Movie - Ghostbusters 2016 2

Continuing on with talking about the new versus the old, for it being its own film it had a stupidly huge amount of unexplained nods back to the old films. The graffiti artist just knows the old logo and they decide to use it, they use a hearse for the ecto-1 and give it the ecto-1 name, hook and ladder 8 made sense to appear and it was good they chose a new location still with its own character, the Stay Puft balloon did not fit in with the 1920’s balloons and was bad, the logo ghost was upsetting as the logo was special since the ghost was never shown, and Slimer was neat to see but not lady slimer.  Slimer was special because he was their first ghost catch, as well as the cast calling him the ghost of Jon Belushi, who was a friend and fellow comedian who had passed before the first film was ever made.  There are a whole host of other nods to the old films as well as other ghost and horror films, but they were pointless. Say a teenager who watches this film, having never seen the originals, then goes back to watch them afterwards; they will be so confused because of all that just not making a lick of sense. This should have been all or nothing, period.  A sequel 30+ years later or not relating to it at all, with no nods to the past and a complete new logo, new vehicle and so on.  Besides that it really was a rehash of the old films in the story too. The first third to half of the film is building or rebuilding the team while the final plot slowly develops, and then the latter is the team taking on the final baddie.  It was formulaic at best and even when the ghost of Rowan asks “what form should I take?” was a direct nod and rip from the first film and that was the excuse of him taking the form of the ghost in the logo. Cheap shots fired.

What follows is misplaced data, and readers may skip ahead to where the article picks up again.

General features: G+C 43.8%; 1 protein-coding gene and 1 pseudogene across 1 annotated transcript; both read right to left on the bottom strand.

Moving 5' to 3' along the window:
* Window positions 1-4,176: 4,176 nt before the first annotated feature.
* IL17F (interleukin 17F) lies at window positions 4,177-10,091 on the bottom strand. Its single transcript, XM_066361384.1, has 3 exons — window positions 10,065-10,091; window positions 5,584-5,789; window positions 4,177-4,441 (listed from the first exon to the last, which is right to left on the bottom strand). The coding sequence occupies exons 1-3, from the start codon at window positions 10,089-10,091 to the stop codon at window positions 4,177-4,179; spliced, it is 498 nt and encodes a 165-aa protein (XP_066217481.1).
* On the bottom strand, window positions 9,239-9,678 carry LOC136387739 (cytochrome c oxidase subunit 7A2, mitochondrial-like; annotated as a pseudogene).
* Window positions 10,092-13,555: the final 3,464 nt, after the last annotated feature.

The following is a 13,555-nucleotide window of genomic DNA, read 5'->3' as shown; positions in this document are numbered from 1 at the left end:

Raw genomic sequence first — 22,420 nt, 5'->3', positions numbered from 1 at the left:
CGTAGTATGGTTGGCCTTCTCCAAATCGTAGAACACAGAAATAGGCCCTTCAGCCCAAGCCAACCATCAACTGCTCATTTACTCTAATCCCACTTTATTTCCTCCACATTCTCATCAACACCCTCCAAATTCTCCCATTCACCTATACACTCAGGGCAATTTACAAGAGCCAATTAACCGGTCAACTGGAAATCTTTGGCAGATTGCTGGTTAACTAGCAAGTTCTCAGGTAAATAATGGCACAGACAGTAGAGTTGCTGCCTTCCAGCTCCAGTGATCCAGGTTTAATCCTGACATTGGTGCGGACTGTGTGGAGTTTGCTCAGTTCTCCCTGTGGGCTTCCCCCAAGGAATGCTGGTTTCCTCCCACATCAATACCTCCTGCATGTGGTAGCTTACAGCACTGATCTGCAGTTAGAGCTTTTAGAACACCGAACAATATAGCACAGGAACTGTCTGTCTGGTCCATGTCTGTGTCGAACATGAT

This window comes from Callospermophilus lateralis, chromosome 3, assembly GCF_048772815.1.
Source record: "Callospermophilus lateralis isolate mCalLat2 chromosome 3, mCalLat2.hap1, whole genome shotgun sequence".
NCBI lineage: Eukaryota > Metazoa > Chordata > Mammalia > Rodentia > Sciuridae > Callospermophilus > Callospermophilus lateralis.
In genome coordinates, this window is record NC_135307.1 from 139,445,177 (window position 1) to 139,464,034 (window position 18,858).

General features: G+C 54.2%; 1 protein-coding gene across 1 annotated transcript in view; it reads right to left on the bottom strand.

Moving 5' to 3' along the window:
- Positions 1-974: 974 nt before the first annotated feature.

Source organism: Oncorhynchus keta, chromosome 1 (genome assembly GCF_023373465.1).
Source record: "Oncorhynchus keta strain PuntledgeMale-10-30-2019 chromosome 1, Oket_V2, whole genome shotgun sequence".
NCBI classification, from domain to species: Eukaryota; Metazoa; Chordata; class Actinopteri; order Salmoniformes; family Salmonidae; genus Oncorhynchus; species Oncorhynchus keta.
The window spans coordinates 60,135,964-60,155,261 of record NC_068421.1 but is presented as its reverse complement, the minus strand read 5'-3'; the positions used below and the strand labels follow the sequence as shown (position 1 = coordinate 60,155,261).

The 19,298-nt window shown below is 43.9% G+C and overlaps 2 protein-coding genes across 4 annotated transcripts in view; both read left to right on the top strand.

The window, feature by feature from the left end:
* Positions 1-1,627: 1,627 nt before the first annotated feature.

Minor notes about the film are that it was sad they did not use practical effects the same as the first films and then maybe CG to touch it up, but instead just flat out went with CG.  It looked good, truly, and all the ghosts and special effects were amazing but not impressive.  The original Ghostbusters films pushed the limits on some of the special effects and helped even modernize the way things are done in horror films, so it’s sad to say that this film is not a trailblazer like its predecessors. No great notes about cinematography, music, score, or costumes; all were pretty normal and not much stood out. Perhaps the development and refining of this film was short, or it could have been too refined, nonetheless there was room for improvement.

To wrap things up, this film strays the veil of being a good movie or a bad movie.  While it was fun to watch in theaters, had some good gags, alright special effects and nods to the past, it came up short. The story was predictable and flawed, the characters were not good, the actors were not used correctly and had poor material to work with, and it couldn’t make up its mind if it was a sequel, a remake, or what. The new Ghostbusters passes as just okay and hopefully will not have a sequel, as perhaps this universe of the franchise needs to rest in peace.


Directed By: Paul Feig

Written By: Paul Feig, Kate Dippold

Produced By:  Amy Pascal, Ivan Reitman

Starring: Kristen Wiig, Melissa McCarthy, Kate McKinnon, Leslie Jones, Neil Casey, Chris Hemsworth

Distributed By: Columbia Pictures

Release Date: July 15th 2016

Run time: 116 minutes

Rated: PG-13